Ask a doctor

Juvederm Injections - Could my Neurological Disease Affect the Results?

Hi, I am scheduled to have Juviderm injections tomorrow. I am a little worried because I have a Neurological disease called Blepharospasm and Respiratory Dystonia.

Long story short, I have some uncontrollable facial movement and grimacing. Will this keep the Juviderm from helping me? Do you have to keep your face still for hours or days after injections... because I can't control the grimacing.

Please help me ASAP! Thanks! Paintingartistlady

Doctor Answers (6)

Juvederm is very safe

+3

Juvederm is a very safe product that gives a very natural, long lasting correction to facial folds and wrinkles.

The most common side effect is bruising, the risk of which would be increased on certain medications. For this reason, always review your complete medical history with your doctor and be sure your dermatologist is board certified by the American Board of Dermatology.

Since Juvederm has no effect on the nervous system or neuromuscular junction, it is safe to use if your treating physician has done the pre-treatment medical history review. It may be a bit challenging to inject a moving target, however, thus increasing the possibility of asymmetry of correction. This could be corrected at a subsequent visit; however. Juvederm does not require you to stay still after injection, nor does it require massage or manipulation by the patient.


New Orleans Dermatologist
5.0 out of 5 stars 8 reviews

Juvederm shouldn't affect neurological disorders

+2

Cheers! I do not anticipate you having any problems with Juvederm. It should not affect your neurological disorders since Juvederm is a dermal filler that is biochemically comprised of hyaluronic acid.

Hyaluronic acid is found naturally occurring in the skin of humans. The degree of your facial movement and the proximity of the Juvederm injections could possibly effect the duration of the product. In other words, it may not last as long. Anatomically, we see this with all patients: injections in the lips do not last as long as Juvederm injected into the smile creases.

Prior to your injections, I would advise you to obtain medical clearance with your internist, neurologist and/or pulmonologist. As with any medical procedure, a thorough and informed consent should be obtained from your treating physician, discussing the nature and purpose of the procedure, and its inherent risks and complications.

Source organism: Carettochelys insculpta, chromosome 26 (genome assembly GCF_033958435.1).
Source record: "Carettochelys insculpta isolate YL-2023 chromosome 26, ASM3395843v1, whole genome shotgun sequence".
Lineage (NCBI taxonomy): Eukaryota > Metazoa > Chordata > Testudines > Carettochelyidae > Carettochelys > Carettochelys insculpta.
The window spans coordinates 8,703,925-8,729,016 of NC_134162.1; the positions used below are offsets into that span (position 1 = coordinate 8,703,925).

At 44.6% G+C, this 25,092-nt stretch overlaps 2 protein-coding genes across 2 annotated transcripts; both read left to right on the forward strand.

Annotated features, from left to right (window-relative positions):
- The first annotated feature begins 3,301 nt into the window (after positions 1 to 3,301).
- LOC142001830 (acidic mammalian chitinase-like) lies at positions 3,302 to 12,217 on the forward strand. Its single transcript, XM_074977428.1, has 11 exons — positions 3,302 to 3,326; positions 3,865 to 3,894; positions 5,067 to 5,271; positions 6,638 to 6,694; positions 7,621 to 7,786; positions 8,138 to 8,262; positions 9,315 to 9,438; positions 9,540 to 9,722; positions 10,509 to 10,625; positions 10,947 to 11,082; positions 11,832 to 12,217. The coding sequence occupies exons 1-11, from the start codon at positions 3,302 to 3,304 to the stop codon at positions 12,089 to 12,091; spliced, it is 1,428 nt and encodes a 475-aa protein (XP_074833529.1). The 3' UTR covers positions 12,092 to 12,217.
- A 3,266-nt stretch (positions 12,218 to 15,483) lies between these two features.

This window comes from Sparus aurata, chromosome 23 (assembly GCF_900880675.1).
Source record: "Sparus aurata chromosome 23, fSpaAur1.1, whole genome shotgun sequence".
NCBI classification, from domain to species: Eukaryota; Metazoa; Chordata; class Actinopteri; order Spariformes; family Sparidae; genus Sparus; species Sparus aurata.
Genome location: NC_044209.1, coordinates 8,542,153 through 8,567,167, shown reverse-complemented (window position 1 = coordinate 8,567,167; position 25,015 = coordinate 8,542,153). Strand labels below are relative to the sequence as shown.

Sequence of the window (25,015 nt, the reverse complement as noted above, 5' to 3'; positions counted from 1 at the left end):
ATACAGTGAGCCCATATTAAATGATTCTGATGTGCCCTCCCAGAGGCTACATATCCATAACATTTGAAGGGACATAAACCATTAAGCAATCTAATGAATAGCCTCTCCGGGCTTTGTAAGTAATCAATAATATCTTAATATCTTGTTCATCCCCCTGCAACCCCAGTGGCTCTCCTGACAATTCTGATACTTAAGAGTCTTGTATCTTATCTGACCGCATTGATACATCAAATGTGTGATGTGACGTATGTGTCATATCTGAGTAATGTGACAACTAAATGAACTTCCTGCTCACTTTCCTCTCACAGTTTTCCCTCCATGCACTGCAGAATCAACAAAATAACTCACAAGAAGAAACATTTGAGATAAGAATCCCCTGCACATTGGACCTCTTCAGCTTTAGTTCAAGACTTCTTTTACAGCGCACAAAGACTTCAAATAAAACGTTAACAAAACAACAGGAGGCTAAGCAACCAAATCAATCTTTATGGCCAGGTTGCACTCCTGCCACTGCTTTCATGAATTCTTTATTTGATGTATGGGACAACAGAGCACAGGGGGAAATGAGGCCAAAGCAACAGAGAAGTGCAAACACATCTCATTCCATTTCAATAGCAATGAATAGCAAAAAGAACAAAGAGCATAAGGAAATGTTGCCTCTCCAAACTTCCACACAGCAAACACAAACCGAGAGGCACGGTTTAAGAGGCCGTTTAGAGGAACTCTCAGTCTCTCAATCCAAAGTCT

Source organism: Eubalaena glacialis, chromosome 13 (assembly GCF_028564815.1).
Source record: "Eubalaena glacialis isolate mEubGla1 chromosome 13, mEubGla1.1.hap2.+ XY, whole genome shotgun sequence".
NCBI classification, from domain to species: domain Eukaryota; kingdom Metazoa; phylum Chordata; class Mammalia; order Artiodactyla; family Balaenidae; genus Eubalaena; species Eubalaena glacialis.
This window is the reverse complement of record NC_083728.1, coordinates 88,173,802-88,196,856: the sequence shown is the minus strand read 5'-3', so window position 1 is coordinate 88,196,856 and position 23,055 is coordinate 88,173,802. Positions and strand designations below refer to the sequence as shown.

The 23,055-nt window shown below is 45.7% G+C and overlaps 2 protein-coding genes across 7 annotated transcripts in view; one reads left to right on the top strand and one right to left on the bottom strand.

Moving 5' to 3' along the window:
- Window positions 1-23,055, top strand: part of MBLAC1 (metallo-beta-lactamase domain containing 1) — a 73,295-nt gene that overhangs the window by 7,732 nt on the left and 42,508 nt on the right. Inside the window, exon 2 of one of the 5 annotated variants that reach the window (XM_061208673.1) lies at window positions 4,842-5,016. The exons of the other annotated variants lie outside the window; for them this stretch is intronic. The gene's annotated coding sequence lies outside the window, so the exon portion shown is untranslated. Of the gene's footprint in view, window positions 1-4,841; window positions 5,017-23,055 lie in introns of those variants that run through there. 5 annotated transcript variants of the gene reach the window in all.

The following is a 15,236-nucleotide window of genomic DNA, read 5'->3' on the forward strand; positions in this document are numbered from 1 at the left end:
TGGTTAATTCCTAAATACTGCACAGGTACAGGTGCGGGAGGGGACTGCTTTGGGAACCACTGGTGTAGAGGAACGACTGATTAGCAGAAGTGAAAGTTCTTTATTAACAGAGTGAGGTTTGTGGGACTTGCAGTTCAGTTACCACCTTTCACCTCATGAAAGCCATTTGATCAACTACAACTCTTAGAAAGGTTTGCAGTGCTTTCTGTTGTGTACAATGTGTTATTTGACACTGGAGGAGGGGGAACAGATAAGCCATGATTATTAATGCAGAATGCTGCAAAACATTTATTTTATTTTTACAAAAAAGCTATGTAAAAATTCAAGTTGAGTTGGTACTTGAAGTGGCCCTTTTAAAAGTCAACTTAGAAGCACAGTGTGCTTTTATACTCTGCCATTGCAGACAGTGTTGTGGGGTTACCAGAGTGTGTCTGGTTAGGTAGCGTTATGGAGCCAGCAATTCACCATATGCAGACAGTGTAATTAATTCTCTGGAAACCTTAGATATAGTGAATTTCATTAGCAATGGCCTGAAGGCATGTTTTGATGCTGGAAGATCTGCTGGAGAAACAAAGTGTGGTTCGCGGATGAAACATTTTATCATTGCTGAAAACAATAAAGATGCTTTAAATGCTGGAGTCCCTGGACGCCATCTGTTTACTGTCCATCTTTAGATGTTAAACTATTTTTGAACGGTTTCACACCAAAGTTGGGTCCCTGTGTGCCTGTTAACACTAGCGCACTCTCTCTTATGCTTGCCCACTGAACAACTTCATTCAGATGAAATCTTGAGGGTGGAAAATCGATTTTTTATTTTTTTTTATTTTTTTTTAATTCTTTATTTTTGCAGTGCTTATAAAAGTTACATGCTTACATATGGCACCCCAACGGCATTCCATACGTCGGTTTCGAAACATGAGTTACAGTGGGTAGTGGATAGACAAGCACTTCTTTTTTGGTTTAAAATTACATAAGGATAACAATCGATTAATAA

Best of luck! I hope this helps.

Stephen A. Goldstein, MD
Englewood Plastic Surgeon

Juvaderm acts very different than Botox. It is merely a...

+2

Juvaderm acts very different than Botox. It is merely a filler. The hyaluronic acid in Juvederm simply supplements the body's age-depleted hyaluronic acid to plump-up the wrinkle. In contrast, Botox causes muscle relaxation.

Payman Simoni, MD
Beverly Hills Facial Plastic Surgeon
4.0 out of 5 stars 5 reviews

You might also like...

Juvederm injections in neurologic patients

+1

Juvederm is an excellent hyaluronic acid based injectable that can be used effectively for facial contouring.

Juvederm is commonly used around the lips, the smile lines, the marionette lines, under deep wrinkles, under deep scars, and even under the area of the eye.

Juvederm is made up of the ground substance of skin. It is also placed in the superficial layer of the skin where it does not move. It is very unlikely that Juvederm will affect your neurologic disease. If you remain concerned, you should visit with neurologist and let them know of your concerns
 

Pat Pazmino, MD
Miami Plastic Surgeon
4.5 out of 5 stars 58 reviews

Juvederm

+1

 I agree with the other doctors. Juvederm, and for that matter, any of the other fillers should be fine with your neurological condition. Please update us as to how you liked the product and what your experience has been.

Omeed Memar, MD, PhD
Chicago Dermatologist
5.0 out of 5 stars 11 reviews

Juvederm and neurologic disorders

+1

Juvederm is made of hyaluronic acid. It should not have any effect on your neurologic disorder. Juvederm is unlike Botox, which works on blocking nerve function.

Steven Wallach, MD
Manhattan Plastic Surgeon
4.5 out of 5 stars 15 reviews

These answers are for educational purposes and should not be relied upon as a substitute for medical advice you may receive from your physician. If you have a medical emergency, please call 911. These answers do not constitute or initiate a patient/doctor relationship.